New Triac dimmable LED Controller IC is a really an Old Dog with new circuit tricks!

Dec 14, 2010   //   LED News

One of the hottest “new” HB triac dimmable off-the-line HB LED drivers is an oldie but goody dressed up with some clever circuit design tricks to make it one of the most cost effective dimming solutions on the market. I am speaking about the “new” Texas Instruments TPS92001 ( tps92001), which is advertised as a “General Purpose LED Lighting Controller” made using the BCDMOS process.


  • Ideal for Single Stage Designs
  • Supports Isolated and Non-Isolated Topologies
  • Phase-Cut TRIAC Dimmable
  • Few External Components Mode Operation
  • Wide Duty Cycle Range for Wide-Input Voltage or Dimming Range
  • Convenient 5-V Reference Output
  • Undervoltage Lockout for Safe Operation
  • Operation to 1-MHz
  • 0.4-A Source/0.8-A Sink FET Driver
  • Low 100-μA Startup Current

But wait! This part is really an old Unitrode UCC1809/280/3809 device that was released in the early 2000 era described THEN as an “Economy Primary Side Controller” for current control applications. Unitrode Semiconductor was a power management IC company purchased by TI back in 1999. But with some REALLY clever external circuit design tricks, it makes one of the best and most cost effective controllers on the market, more than competitive with the industry standard National Semiconductor LM3445 device at a CONSIDERABLE cost savings.

Take at look at the relative simplicity of a non-isolated off-the line triac dimmable circuit that can supply about 700 ma at 40 VDC (about 30 W) shown here from the datasheet (PMP5924RevC_sch). The device functions as a negative Buck converter that generates a negative voltage output to the LED pins. By using the negative buck converter configuration, N-Channel Mosfet Q2 can switch the ground side of the circuit, eliminating the need for an expensive charge-pump gate driver circuit on the IC U1. Current sensing is performed on the low side by resistors R8/R10 in series to allow low cost SMT components. This signal is feed back to the FB pin of U1 to enable closed loop control.

Now the cleverness of circuit design comes in: Op amp U2 (TL331KBDV) is used as a comparator to detect the zero cross of the current and to turn on Q4. Q4 puts a “dummy load” (R20 1K/2W) across the line input around the ever zero cross of the AC waveform, 120 times for second for a 60 HZ power input. Its purpose is to keep the triac CONDUCTING with a minimum holding current. So the triac turns ON and OFF at about a 10V level but sees sufficient current to insure it does not SHUT off or HALF cycle on AC waveform.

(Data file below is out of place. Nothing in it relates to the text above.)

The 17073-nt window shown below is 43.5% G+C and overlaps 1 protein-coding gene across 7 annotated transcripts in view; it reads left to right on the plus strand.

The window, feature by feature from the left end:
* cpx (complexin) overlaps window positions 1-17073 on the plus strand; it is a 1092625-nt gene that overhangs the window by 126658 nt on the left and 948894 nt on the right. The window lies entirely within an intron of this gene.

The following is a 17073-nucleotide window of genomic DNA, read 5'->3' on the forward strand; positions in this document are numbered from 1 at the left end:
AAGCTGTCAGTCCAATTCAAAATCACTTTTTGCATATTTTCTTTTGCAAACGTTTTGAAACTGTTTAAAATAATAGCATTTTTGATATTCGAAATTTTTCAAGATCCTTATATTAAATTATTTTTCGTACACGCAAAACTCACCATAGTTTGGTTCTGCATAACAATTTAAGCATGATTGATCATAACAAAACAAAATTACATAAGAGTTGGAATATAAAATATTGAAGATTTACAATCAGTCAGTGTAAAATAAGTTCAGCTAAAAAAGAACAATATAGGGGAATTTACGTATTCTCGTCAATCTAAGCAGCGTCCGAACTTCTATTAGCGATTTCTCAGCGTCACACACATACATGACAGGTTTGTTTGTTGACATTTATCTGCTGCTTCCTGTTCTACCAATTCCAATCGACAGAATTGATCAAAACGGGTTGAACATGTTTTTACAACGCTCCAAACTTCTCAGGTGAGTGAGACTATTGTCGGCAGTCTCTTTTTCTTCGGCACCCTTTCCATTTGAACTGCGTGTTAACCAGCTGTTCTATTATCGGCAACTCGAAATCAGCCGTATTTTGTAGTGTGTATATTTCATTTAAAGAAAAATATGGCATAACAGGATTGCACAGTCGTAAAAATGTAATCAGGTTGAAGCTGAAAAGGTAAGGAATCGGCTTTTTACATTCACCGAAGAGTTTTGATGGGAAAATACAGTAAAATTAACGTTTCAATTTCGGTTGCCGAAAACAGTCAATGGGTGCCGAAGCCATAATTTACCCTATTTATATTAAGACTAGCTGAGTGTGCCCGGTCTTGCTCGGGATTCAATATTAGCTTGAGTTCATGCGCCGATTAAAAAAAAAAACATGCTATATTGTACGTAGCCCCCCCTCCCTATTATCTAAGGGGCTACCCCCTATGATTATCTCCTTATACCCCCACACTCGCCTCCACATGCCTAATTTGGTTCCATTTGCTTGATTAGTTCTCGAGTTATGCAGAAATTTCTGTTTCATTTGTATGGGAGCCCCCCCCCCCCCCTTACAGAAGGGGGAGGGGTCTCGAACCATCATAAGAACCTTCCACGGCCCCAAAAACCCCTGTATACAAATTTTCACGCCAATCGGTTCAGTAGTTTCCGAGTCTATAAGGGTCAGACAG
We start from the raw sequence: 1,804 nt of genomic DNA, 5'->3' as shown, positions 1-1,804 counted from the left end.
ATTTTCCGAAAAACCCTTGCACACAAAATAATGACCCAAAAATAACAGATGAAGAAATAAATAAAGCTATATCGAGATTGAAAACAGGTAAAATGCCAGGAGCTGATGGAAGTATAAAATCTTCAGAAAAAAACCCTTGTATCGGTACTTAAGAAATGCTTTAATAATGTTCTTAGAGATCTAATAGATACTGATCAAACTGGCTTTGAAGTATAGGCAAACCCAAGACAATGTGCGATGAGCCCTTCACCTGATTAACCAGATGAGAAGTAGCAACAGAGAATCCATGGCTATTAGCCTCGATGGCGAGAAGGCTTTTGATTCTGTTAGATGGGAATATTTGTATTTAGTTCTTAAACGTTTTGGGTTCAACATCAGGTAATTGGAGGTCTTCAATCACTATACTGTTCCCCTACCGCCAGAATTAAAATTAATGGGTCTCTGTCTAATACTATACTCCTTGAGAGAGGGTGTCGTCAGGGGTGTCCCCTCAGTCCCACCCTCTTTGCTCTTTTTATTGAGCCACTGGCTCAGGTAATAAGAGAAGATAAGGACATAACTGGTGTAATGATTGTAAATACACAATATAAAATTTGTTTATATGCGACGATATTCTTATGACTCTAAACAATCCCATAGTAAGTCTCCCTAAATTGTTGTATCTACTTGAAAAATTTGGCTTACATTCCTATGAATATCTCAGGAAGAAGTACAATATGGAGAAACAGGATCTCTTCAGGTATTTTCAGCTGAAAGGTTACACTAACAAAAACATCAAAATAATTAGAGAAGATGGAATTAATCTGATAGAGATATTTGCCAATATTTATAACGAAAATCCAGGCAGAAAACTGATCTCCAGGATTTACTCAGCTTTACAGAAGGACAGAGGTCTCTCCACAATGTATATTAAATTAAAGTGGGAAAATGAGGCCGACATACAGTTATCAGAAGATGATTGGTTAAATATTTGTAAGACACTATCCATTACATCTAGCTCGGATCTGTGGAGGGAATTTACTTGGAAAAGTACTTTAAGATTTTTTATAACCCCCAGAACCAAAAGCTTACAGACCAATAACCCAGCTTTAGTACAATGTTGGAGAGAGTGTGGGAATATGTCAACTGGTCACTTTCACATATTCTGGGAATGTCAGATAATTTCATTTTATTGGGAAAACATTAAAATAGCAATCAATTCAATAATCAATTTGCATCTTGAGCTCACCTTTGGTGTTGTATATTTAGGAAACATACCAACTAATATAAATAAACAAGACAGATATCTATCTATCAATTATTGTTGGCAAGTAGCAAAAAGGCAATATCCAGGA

• Transistor Q3 proves a little feed-forward compensation for the current control of the IC, thus accomplishing a poor-mans Power Factor Correction (PFC) WITHOUT a boost converter. CLEVER!
  • Transistor Q1 and Zener Z5 function as a simple shunt regulator to supply the low voltage Vdd of the chip of about 12 VDC.
  • Inductors L1 and L3 perform a dual function of EMI/EMC. They help reduce the radiated EMI generated by the 1 MHZ switching buck converter. But also it acts an EMC compatibility by provided an impedance for the triac circuitry to work into.
  • The end result is a triac phase-cut dimmable circuit that operates down to roughly a 1% duty cycle with NO hysteresis.
  • The Power Factor for this circuit is approximately 0.9, which is great for Energy Star requirements!

How does it compare with the National Semi LM3445 “industry standard” device?

The National Reference design board has a LOT of hysteresis. Granted you can dim down pretty low, but if the power is removed, the control will come up OFF until the dimming level is increased to about 75% level. Thus the circuit has no “memory” for a set and forget dimmer.

Secondly, the author has seen some 120 HZ flicker in the LEDS at very LOW  levels of dimming with LM3445, which could indicate a slight variance in triac triggering level at low levels of dimming.

Finally, the 5k price of the TPS92001 is listed at $0.45 at the 1K level versus the $1.55 of LM3445 at the same 1K level! That is some serious money for products which find themselves in very cost sensitive, high volume consumer products like LED light bulbs. For volume customer this about a 30 cent part.

You really CAN teach an “old dog” new tricks!


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